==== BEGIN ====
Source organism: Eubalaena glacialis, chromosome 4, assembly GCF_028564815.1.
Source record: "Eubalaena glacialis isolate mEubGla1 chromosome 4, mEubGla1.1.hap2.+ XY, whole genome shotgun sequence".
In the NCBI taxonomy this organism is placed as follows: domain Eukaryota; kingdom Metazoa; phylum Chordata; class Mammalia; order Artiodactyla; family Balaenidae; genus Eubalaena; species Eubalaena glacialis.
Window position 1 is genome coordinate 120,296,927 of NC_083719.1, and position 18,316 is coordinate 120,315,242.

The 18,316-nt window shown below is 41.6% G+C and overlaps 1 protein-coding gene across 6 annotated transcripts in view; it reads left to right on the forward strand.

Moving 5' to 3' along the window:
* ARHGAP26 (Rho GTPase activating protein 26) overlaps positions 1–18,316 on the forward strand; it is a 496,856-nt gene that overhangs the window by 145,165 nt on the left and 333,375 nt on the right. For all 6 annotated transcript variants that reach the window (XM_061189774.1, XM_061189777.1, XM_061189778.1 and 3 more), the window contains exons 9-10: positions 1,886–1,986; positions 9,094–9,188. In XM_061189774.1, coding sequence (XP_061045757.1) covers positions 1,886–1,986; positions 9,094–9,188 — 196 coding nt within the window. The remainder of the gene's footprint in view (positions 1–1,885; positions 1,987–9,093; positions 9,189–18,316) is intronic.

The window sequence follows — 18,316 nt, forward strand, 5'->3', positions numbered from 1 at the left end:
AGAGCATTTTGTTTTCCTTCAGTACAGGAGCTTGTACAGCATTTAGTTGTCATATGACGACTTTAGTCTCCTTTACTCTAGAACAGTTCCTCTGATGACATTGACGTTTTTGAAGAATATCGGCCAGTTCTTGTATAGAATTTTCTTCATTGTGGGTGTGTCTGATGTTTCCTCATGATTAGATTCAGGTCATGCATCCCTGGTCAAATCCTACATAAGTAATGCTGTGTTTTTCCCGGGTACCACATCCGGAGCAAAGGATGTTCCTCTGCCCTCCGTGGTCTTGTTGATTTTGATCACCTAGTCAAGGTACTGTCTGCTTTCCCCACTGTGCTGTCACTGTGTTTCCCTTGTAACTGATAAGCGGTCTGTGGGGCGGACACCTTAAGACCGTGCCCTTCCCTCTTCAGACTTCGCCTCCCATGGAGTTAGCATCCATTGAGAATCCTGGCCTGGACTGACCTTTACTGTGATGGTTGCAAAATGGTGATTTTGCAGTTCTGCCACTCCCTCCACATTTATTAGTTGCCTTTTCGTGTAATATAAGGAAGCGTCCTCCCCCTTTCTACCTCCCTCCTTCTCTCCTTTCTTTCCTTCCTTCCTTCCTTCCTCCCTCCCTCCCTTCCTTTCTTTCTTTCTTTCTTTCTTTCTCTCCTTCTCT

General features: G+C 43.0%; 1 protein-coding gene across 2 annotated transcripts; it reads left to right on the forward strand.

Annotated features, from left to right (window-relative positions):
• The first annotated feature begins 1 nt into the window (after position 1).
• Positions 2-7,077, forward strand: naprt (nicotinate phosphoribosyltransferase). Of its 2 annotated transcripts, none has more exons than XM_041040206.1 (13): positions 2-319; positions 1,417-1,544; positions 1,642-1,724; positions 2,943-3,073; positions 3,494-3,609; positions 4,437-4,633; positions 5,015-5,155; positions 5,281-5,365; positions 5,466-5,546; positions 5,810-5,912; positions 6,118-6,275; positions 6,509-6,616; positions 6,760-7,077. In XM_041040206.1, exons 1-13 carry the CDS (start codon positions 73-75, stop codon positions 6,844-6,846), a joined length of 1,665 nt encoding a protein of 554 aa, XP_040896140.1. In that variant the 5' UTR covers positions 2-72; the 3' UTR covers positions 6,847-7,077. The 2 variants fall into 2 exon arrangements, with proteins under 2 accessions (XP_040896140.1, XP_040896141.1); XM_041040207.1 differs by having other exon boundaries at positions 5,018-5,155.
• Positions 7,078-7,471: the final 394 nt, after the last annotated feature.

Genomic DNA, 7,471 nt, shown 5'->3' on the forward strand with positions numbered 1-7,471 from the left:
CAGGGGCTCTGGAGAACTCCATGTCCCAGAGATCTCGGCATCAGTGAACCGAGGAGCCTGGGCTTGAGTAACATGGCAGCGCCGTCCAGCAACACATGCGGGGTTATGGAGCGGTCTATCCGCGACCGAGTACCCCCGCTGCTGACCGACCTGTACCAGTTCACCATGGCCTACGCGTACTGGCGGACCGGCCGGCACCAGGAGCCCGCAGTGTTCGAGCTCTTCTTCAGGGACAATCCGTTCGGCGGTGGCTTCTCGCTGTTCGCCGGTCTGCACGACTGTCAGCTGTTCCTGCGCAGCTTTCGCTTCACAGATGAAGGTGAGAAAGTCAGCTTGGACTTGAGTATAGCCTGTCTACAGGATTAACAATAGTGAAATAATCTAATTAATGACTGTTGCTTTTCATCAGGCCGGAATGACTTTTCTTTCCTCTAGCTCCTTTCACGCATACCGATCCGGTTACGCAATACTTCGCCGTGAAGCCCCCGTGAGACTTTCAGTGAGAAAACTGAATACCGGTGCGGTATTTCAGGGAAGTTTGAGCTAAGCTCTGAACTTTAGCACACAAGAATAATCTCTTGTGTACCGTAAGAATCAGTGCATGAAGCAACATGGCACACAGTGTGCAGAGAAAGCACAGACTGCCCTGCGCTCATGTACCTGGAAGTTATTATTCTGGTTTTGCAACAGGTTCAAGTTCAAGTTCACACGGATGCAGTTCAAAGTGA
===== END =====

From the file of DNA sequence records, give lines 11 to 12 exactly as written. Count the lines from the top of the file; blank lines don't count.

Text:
Annotated features, from left to right (window-relative positions):
• The first annotated feature begins 1 nt into the window (after position 1).